Listed in date order

Review Indexes
   By Label
      Select a label and all reviews are listed in Catalogue order
   By Masterwork
            Links from composer names (eg Sibelius) are to resource pages with links to the review indexes for the individual works as well as other resources.

Themed Review pages

Jazz reviews


      Composer surveys
      Unique to MusicWeb -
a comprehensive listing of all LP and CD recordings of given works
Prepared by Michael Herman

The Collector’s Guide to Gramophone Company Record Labels 1898 - 1925
Howard Friedman

Book Reviews

Complete Books
We have a number of out of print complete books on-line

With Composers, Conductors, Singers, Instumentalists and others
Includes those on the Seen and Heard site


Nostalgia CD reviews

Records Of The Year
Each reviewer is given the opportunity to select the best of the releases

Monthly Best Buys
Recordings of the Month and Bargains of the Month

Arthur Butterworth Writes

An occasional column

Phil Scowcroft's Garlands
British Light Music articles

Classical blogs
A listing of Classical Music Blogs external to MusicWeb International

Reviewers Logs
What they have been listening to for pleasure



Bulletin Board

Give your opinions or seek answers

Pat and present

Helpers invited!

How Did I Miss That?

Currently suspended but there are a lot there with sound clips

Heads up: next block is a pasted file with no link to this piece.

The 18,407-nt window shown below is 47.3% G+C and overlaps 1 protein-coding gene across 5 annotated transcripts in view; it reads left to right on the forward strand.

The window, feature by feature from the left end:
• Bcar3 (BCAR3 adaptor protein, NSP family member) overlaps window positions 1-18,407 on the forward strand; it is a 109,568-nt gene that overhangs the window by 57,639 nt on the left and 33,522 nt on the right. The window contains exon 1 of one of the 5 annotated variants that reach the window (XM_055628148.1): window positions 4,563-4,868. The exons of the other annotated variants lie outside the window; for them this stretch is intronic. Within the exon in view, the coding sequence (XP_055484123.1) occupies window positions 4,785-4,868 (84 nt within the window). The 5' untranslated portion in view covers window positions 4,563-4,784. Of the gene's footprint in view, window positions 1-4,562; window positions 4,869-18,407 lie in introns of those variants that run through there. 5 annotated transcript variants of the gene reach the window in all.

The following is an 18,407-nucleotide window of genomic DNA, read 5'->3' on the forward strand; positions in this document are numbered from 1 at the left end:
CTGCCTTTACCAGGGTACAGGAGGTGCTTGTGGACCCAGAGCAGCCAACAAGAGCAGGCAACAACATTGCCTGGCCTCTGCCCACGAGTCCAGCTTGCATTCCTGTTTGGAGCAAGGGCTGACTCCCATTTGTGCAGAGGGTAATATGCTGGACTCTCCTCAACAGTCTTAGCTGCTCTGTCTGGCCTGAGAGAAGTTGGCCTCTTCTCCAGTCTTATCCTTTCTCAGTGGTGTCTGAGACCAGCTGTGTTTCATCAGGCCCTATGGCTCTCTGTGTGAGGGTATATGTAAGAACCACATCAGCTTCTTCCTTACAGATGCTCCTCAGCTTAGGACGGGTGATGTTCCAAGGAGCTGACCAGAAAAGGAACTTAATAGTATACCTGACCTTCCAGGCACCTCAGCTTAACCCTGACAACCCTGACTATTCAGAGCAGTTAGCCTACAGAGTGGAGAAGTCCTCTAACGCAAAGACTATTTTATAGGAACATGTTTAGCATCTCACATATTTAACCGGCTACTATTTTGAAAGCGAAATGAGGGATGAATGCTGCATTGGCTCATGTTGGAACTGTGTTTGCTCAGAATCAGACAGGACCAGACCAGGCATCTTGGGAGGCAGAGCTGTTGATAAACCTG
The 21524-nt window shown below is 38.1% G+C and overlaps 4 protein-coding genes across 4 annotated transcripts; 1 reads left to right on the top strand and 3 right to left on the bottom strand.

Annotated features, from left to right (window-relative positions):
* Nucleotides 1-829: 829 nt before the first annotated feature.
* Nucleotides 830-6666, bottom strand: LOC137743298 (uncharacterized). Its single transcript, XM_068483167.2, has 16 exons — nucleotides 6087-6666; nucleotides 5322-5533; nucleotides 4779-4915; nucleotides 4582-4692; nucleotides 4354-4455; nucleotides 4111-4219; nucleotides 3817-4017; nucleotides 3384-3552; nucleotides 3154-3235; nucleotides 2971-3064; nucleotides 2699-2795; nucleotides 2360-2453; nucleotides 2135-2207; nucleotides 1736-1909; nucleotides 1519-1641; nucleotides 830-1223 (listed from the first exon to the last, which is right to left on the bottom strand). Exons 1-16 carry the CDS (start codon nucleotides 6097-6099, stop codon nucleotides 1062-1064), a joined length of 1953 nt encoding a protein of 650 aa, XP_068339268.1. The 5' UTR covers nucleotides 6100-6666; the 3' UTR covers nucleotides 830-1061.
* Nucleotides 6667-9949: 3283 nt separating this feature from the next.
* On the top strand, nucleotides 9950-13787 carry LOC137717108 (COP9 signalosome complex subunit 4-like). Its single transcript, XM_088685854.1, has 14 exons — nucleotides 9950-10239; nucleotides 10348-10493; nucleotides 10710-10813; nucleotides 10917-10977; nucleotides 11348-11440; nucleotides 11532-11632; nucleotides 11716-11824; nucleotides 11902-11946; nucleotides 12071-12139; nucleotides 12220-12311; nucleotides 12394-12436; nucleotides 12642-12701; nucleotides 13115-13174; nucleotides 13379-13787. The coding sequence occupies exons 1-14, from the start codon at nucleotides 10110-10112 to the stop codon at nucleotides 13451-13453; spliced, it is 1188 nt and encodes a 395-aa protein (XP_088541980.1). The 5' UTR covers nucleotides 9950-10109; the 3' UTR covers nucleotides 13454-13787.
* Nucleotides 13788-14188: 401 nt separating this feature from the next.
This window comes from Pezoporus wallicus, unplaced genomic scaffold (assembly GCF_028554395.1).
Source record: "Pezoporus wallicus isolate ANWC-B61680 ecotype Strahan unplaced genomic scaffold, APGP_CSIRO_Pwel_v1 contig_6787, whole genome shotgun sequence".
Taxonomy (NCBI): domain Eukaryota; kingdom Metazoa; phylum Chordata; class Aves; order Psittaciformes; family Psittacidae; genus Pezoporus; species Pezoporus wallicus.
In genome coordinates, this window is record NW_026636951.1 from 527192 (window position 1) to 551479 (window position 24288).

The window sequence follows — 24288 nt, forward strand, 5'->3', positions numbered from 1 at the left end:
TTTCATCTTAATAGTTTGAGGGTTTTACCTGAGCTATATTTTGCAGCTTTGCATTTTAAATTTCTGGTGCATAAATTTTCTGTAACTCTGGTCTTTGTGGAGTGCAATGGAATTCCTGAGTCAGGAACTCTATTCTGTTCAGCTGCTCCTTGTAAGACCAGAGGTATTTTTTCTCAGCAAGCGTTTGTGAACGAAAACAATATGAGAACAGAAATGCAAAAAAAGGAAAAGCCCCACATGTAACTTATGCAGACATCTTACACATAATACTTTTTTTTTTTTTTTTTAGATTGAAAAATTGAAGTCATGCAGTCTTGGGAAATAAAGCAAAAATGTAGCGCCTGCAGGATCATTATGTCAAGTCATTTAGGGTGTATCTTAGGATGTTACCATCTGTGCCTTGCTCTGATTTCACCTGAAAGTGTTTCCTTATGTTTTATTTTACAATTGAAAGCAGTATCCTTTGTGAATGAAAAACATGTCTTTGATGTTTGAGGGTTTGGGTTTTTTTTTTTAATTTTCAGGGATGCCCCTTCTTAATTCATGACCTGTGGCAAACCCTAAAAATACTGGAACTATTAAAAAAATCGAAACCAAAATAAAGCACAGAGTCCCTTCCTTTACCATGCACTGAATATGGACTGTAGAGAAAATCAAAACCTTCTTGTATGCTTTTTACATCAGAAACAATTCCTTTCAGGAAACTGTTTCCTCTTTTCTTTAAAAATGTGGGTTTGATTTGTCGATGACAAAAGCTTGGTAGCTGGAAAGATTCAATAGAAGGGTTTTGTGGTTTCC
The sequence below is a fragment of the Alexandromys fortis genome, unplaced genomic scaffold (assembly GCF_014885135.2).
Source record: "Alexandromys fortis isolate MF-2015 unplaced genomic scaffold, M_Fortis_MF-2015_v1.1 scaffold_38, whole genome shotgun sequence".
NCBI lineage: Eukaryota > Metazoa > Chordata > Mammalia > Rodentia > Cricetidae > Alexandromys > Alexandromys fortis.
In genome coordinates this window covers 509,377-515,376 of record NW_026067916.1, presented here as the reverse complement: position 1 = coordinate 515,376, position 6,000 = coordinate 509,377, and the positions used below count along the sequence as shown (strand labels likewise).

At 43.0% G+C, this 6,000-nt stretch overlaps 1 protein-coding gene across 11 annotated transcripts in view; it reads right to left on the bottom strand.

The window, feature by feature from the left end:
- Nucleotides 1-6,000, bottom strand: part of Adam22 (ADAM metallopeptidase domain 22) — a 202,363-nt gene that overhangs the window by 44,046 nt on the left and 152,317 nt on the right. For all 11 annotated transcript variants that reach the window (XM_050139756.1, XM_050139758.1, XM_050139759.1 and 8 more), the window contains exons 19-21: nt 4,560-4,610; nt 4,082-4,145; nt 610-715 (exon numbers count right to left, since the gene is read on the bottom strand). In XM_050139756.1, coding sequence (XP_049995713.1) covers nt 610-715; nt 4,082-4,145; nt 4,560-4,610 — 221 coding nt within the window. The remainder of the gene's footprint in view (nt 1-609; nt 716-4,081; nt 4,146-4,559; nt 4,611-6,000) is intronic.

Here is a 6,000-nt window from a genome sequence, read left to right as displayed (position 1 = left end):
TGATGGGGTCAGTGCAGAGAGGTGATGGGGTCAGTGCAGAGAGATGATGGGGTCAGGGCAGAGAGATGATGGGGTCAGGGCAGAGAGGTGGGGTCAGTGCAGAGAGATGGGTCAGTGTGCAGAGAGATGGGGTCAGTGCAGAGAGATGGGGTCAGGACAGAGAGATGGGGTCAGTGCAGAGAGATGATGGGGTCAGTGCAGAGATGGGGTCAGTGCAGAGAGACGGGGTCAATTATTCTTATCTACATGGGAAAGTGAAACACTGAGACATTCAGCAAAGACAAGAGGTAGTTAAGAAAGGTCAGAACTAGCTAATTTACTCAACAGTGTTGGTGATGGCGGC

Composer Resources

British Composers

British Light Music Composers

Other composers

Film Music (Archive)
Film Music on the Web (Closed in December 2006)

Programme Notes
For concert organizers

External sites
British Music Society
The BBC Proms
Orchestra Sites
Recording Companies & Retailers
Online Music
Agents & Marketing
Other links
Web News sites etc

A pot-pourri of articles

MW Listening Room
MW Office

Advice to Windows Vista users  
Site History  
What they say about us
What we say about us!
Where to get help on the Internet
CD orders By Special Request
Graphics archive
Currency Converter
Web Ring
Translation Service

Rules for potential reviewers :-)
Do Not Go Here!
April Fools

Untitled Document

Reviews from previous months
Join the mailing list and receive a hyperlinked weekly update on the discs reviewed. details
We welcome feedback on our reviews. Please use the Bulletin Board
Please paste in the first line of your comments the URL of the review to which you refer.